The history of jury nullification

The history of juries nullifying laws is very interesting. In yesterday’s post I discussed the celebrated case of John Peter Zenger. But there’s lots more. As Doug Linder writes:

Jury nullification appeared at other times in our history when the government has tried to enforce morally repugnant or unpopular laws. In the early 1800s, nullification was practiced in cases brought under the Alien and Sedition Act. In the mid 1800s, northern juries practiced nullification in prosecutions brought against individuals accused of harboring slaves in violation of the Fugitive Slave Laws. And in the Prohibition Era of the 1930s, many juries practiced nullification in prosecutions brought against individuals accused of violating alcohol control laws.

More recent examples of nullification might include acquittals of “mercy killers,” including Dr. Jack Kevorkian, and minor drug offenders.

Of course, not all nullifications advance justice and the rights of individuals. As Linder points out there are “negative applications including some notorious cases in which all-white southern juries in the 1950s and 1960s refused to convict white supremacists for killing blacks or civil rights workers despite overwhelming evidence of their guilt.” I am not sure if this constitutes nullification since, as I understand it, true nullification involves refusal to convict because of a belief that the law is unjust, not because one simply wants, for whatever reason, to see the accused go free. But nonetheless, recognizing the rights of juries to nullify laws does carry with it the risk that juries will acquit for less noble reasons.

Perhaps the most celebrated case of jury nullification was back in 1670 in England when William Penn, the Quaker, was accused of preaching to an assembly in a public street, the building where they usually met having been closed by the authorities. William Mead was accused of conspiring with Penn to create a ‘tumult’ and thus both were accused of being in violation of the law prohibiting such actions. The proceedings at the Old Bailey, which were recorded in almost verbatim form by an observer, gives a fascinating account of the trial.

Penn’s defense was that he was merely seeking to assemble with other believers to worship god, not seeking to create a riot, and he was unshakeable in asserting this. The fact that there were several hundred people in the street creating such noise that he could barely be heard was not questioned, so technically he had violated the law prohibiting creating ‘tumults’ in a public place. In terms of the law and the facts, the prosecution pretty much had a slam-dunk case.

It was clear from the start that the judge (who was the Mayor) and the court recorder (who is what we now call the prosecutor) were extremely hostile to the defendants, subjecting them to various indignities. It seems that the courtroom was crowded and the proceedings were boisterous, with both Penn and Mead conducting their own defense with so much vigor and cleverness that Penn was accused by the recorder of being a “saucy”, “impertinent”, and “troublesome fellow.”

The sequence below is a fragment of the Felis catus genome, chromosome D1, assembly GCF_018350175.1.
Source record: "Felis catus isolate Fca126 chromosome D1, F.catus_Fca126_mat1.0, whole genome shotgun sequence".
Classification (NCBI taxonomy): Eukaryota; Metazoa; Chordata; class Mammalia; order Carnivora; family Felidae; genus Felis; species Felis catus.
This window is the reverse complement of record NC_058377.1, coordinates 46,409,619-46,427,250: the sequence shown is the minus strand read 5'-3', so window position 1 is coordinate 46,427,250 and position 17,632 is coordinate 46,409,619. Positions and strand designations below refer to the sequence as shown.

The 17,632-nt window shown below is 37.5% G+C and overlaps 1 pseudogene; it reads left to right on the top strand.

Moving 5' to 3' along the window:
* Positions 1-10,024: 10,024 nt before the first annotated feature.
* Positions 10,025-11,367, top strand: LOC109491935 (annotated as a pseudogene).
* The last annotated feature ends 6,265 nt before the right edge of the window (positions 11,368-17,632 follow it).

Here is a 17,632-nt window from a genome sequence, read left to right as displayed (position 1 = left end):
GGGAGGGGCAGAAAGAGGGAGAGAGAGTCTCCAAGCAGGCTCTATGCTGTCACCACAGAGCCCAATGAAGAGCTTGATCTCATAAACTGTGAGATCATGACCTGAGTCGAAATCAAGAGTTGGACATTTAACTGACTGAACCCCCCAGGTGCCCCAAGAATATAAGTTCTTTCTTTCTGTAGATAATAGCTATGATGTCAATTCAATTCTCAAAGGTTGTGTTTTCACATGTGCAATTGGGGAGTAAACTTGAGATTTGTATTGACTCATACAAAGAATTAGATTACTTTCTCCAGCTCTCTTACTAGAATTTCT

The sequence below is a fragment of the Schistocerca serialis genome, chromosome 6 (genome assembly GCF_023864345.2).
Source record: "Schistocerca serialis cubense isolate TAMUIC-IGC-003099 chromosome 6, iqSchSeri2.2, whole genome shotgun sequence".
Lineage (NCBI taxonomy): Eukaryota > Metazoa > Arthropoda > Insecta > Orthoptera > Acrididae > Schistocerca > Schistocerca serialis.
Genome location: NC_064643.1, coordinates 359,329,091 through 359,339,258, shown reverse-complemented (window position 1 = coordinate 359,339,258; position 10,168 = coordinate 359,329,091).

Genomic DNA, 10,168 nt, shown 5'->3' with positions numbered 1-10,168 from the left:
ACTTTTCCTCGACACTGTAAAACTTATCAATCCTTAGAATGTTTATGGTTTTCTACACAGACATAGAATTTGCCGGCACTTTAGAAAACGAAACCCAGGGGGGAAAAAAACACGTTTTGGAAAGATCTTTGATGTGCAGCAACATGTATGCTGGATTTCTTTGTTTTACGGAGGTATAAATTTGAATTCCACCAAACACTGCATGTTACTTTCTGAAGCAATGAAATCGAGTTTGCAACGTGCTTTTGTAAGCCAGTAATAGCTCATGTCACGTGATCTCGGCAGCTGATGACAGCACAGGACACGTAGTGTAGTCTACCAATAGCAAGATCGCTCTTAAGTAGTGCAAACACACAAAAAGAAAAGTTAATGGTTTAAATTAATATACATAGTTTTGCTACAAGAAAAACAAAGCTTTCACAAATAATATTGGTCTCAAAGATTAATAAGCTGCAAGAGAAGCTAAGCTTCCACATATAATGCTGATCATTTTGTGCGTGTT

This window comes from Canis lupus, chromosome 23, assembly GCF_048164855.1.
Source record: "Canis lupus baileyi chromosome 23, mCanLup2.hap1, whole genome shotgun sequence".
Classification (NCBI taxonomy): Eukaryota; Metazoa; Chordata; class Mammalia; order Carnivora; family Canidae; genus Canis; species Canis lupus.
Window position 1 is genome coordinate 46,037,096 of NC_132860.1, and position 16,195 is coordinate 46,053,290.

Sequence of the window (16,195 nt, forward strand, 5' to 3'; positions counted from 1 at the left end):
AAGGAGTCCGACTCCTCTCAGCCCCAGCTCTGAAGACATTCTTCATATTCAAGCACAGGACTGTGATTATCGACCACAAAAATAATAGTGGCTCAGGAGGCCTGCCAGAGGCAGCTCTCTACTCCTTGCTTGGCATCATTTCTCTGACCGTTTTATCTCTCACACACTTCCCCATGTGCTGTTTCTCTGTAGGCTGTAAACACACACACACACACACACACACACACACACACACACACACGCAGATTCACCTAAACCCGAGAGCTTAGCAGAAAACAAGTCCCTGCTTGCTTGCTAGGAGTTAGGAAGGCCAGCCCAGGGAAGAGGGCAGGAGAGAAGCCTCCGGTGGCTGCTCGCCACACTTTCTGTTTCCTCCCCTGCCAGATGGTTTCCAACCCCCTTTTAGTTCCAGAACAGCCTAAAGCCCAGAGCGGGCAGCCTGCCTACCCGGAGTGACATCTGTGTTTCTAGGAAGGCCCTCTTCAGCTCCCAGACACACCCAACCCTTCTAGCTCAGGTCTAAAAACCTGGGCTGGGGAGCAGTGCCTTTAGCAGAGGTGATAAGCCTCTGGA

At one point Penn was ordered to be taken away because of his arguments irritated the prosecution, and while being led away made this stirring speech about the need to protect fundamental liberties: “[I]s this justice or true judgment? Must I therefore be taken away because I plead for the fundamental laws of England? However, this I leave upon your consciences, who are of the jury (and my sole judges,) that if these ancient fundamental laws, which relate to liberty and property, (and are not limited to particular persuasions in. matters of religion) must not be indispensably maintained and observed, who can say he hath right to the coat upon his back? Certainly our liberties are openly to be invaded, our wives to be ravished, our children slaved, our families ruined, and our estates led away in triumph, by every sturdy beggar and malicious informer, as their trophies, but our (pretended) forfeits for conscience sake.”

After Penn had challenged the case made by the prosecution, the judge removed the prisoners and charged the jury to look at only the facts of the case. But Penn shouted out a final appeal to the jury as he was being led away: “I appeal to the jury who are my Judges, and this great assembly, whether the proceedings of the court are not most arbitrary, and void of all law, in offering to give the jury their charge in the absence of the prisoners; I say it is directly opposite to, and destructive of the undoubted right of every English prisoner, as Coke, in the 2 Instit. 29. on the chap. of Magna Charta.”